Newbie Python

class Hello(object):
    def __init__(self, name):
        self.name = name

    @classmethod
    def def_hi(cls, x):
        'define a method named x that says hi to x'
        setattr(cls, x, lambda self: "Hi %s from %s" % (x, self.name))

    @classmethod
    def def_hello(cls, x):
        'define a method x that says hi to x'
        def say_hello(self):
            return "Hello %s from %s" % (x, self.name)
        setattr(cls, x, say_hello)

    def def_obj_yo(self, x):
        'uniqely for the object, add a callable attribute named x that says hi to x'
        setattr(self, x, lambda: "Yo %s from %s" % (x, self.name))

h1 = Hello("h1")
h2 = Hello("h2")

Hello.def_hi("foo")
Hello.def_hello("bar")
h1.def_obj_yo("baz")

print h1.foo()           #=> "Hi foo from h1"
print h2.foo()           #=> "Hi foo from h2"
print h1.baz()           #=> "Yo baz from h1"
print h2.baz()           #=> AttributeError: 'Hello' object has no attribute 'baz'

To be honest, I’m not sure how idiomatic this Python code is, but it certainly works in Python 2.6.2. The reason I mention the version is that older documentation refers to a now-deprecated module “new”, that contains tools similar to Ruby’s define_method. My code is remarkably simple for what it achieves: it just adds lambda objects (in def_hi and def_obj_yo) or function objects (in def_hello) and sets them as attributes of the class or object. Again, we’re relying on those closures to capture the x parameters indefinitely.  The “hi” and “hello” versions aren’t very different (except in length);  sometimes a lambda is too restrictive and a nested function is more appropriate.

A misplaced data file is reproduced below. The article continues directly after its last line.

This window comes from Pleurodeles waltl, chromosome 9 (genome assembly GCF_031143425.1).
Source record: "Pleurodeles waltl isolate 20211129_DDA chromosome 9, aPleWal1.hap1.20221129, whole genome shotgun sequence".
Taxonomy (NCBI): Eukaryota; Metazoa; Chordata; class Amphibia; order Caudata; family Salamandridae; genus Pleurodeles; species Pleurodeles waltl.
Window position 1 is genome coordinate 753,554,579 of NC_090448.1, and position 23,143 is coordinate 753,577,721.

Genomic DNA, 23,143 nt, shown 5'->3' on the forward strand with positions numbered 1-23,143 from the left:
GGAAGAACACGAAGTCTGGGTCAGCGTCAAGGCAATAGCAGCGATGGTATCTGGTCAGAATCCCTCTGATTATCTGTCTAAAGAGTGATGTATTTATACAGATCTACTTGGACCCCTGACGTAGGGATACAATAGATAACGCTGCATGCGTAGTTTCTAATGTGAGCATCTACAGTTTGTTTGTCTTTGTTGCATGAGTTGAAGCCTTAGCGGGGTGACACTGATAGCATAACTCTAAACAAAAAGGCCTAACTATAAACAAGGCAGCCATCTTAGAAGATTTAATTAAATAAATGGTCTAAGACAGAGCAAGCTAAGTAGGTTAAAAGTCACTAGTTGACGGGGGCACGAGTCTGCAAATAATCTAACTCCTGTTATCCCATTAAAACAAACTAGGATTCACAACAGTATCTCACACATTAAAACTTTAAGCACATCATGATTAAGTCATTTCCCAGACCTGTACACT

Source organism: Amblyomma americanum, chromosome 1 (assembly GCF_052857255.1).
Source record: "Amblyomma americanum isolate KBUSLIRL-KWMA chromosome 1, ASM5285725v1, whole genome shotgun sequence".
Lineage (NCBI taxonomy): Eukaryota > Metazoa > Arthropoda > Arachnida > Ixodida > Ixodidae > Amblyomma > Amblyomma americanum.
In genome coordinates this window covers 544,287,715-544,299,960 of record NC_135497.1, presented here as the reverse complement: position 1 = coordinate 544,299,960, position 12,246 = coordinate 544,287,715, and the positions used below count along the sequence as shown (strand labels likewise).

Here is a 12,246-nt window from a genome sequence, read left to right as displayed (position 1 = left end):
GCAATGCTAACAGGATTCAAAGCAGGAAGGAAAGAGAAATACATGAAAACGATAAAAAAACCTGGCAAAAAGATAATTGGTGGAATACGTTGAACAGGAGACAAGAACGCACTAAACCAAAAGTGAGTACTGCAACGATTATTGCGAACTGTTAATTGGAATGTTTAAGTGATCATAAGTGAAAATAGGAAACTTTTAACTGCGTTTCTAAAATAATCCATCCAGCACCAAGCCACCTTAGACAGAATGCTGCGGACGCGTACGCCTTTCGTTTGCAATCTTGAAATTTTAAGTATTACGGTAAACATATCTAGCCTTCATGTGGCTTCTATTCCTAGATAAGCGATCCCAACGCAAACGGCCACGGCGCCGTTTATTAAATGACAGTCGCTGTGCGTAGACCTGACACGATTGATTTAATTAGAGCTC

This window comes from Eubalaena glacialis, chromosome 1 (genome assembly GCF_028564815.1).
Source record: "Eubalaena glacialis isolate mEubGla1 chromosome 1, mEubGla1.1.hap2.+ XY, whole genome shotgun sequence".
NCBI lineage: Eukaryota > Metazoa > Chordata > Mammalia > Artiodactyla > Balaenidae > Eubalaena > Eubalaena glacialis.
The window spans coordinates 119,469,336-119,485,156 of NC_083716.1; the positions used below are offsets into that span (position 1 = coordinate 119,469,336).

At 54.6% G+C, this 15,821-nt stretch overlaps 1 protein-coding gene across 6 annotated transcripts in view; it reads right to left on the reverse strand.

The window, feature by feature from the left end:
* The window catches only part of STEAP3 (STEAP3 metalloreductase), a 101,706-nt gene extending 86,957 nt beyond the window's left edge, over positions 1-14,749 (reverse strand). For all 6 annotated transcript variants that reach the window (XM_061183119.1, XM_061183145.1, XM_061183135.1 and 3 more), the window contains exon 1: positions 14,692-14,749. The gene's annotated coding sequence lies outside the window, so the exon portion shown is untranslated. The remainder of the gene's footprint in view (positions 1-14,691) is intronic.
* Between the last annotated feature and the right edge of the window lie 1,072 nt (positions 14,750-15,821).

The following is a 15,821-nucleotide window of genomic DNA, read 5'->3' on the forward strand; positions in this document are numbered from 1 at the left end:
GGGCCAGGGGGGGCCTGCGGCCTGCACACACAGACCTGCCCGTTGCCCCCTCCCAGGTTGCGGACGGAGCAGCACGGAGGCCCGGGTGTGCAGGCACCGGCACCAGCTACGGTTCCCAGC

I’m 99.9% sure satisfied now (I was rather less sure as I posted the first drafts of this article; I’ve since read the relevant parts of the Language Reference) that the foo objects are proper methods in the strictest sense, though they definitely do behave like them. It’s probably fair to say though that though baz isn’t really a method; self isn’t set as a result of calling the method – it’s just another variable captured in the lambda. Sneaky! If we copied it onto another object, self would still refer to h1.

Comparison

These two lines of Ruby:

  attr_reader :name
  def_hi "everyone"